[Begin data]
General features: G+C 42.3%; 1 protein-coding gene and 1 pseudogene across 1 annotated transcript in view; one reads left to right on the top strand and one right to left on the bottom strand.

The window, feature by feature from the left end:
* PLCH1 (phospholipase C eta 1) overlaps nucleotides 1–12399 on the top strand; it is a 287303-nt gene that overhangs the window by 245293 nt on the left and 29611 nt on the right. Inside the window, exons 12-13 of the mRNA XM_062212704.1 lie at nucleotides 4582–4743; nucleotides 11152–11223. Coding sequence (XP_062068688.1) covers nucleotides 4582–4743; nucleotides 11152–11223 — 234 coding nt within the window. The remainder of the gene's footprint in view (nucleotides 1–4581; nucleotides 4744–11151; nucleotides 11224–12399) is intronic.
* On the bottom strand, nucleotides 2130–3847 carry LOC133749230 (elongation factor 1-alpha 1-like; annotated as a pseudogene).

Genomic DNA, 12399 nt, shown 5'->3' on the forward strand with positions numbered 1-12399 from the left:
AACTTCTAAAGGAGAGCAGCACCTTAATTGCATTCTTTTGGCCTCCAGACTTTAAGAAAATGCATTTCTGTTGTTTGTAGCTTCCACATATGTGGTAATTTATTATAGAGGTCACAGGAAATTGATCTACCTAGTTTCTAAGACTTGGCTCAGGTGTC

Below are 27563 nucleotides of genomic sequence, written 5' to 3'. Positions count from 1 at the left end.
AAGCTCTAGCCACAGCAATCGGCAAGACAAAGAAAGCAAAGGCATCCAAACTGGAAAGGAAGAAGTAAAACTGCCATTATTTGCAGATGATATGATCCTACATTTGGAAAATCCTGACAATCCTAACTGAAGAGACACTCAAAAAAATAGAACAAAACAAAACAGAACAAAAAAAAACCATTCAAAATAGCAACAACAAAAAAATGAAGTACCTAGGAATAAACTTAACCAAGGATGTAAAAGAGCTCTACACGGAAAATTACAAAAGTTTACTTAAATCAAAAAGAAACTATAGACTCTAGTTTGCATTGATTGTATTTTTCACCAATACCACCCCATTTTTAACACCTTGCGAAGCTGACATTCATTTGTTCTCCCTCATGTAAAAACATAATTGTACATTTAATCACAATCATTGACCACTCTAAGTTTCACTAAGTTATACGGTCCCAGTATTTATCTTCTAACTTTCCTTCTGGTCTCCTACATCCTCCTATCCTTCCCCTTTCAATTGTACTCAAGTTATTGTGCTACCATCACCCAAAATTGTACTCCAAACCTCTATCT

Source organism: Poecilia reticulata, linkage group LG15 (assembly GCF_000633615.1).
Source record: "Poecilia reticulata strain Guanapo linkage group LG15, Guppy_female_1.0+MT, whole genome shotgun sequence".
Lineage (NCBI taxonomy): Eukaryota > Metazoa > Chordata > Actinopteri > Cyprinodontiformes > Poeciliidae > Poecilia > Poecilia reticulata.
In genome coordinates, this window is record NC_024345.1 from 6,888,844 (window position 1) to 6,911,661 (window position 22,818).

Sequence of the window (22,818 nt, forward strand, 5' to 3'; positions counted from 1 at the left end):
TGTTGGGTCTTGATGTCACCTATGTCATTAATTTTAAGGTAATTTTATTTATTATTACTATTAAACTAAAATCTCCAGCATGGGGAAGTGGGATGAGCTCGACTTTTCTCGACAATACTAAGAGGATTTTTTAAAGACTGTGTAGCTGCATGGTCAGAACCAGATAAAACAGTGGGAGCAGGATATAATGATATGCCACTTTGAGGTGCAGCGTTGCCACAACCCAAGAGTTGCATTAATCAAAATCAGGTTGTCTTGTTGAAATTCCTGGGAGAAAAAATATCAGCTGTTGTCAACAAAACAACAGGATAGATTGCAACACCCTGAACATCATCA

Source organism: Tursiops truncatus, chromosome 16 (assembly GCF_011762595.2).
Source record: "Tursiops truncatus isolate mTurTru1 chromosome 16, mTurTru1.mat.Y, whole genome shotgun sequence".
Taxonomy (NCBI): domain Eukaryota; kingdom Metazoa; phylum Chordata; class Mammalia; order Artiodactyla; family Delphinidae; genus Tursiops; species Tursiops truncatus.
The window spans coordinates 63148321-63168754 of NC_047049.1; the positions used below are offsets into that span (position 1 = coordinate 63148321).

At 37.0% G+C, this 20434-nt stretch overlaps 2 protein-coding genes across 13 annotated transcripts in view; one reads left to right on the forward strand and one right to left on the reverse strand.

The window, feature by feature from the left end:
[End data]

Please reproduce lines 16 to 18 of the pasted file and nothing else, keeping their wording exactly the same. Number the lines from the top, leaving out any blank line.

Source record: "Tursiops truncatus isolate mTurTru1 chromosome 16, mTurTru1.mat.Y, whole genome shotgun sequence".
Taxonomy (NCBI): domain Eukaryota; kingdom Metazoa; phylum Chordata; class Mammalia; order Artiodactyla; family Delphinidae; genus Tursiops; species Tursiops truncatus.
The window spans coordinates 63148321-63168754 of NC_047049.1; the positions used below are offsets into that span (position 1 = coordinate 63148321).